Three Theories of Self-Governance

Michael Bratman
Durfee Professor in the School of Humanities & Sciences and Professor of Philosophy
Stanford University
April 1st, 2005, 4:00 to 6:00 pm
Ellis 113

We care a lot about autonomy, about governing our own lives. But what is it to govern one’s own life? I begin by considering two different approaches to this question that have been prominent in the recent philosophical literature. One approach is associated with work of Harry Frankfurt. The main idea, roughly, is that in self-governance one’s practical thought and action is under the control of appropriately stable higher-order desires – desires about what desires are to move one to act. A second approach is broadly Platonic in spirit and associated with work of Gary Watson. The main idea here is that in self-governance one’s practical thought and action is under the control of one’s judgments about what is good. Both approaches face a basic problem of explaining why it is that when certain desires or judgments shape thought and action, it is the agent who is directing and governing the thought and action. Reflection on these approaches and this problem leads me to a third theory, one that highlights the guidance of thought and action by policy-like commitments to treat certain considerations as reasons, and that understands these policy-like commitments by appeal to what I have called the planning theory of intention.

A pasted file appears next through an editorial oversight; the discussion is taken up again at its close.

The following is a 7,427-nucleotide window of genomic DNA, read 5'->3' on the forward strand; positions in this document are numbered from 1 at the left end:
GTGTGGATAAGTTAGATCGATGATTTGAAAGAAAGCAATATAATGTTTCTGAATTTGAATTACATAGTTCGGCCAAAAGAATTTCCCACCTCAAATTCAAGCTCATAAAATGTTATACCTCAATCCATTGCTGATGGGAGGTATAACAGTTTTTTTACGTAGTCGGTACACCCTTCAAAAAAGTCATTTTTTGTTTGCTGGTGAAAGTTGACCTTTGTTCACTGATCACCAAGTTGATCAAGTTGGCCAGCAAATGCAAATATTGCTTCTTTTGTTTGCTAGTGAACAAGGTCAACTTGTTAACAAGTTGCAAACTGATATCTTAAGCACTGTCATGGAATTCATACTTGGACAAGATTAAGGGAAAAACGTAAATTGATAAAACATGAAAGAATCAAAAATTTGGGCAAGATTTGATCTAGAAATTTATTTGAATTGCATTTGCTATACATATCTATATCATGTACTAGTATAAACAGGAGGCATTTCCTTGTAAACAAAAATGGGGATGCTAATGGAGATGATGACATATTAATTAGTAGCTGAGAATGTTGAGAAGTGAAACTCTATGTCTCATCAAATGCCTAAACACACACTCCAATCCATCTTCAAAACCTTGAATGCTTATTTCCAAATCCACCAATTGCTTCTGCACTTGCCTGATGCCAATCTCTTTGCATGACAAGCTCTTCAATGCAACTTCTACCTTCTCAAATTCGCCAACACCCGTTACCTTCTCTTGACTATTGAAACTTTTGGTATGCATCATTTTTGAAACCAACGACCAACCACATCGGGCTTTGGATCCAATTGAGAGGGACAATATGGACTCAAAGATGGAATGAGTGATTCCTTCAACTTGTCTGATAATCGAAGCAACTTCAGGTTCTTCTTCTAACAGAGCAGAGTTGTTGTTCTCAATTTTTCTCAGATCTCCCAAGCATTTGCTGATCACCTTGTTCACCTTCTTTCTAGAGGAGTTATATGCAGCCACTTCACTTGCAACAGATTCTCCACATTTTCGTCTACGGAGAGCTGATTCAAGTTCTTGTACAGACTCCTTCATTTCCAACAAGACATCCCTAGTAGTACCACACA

bratmanMichael E. Bratman is U. G. and Abbie Birch Durfee Professor in the School of Humanities and Sciences, and Professor of Philosophy at Stanford University. He is the author of Intention, Plans, and Practical Reason (Cambridge: Harvard University Press, 1987; Re-issued by CSLI Publications, 1999), Faces of Intention: Selected Essays on Intention and Agency (Cambridge: Cambridge University Press, 1999), and various articles in philosophy of action and related fields. Some his recent work on agency and self-governance will be collected in his Structures of Agency: Essays (Oxford University Press, in preparation).

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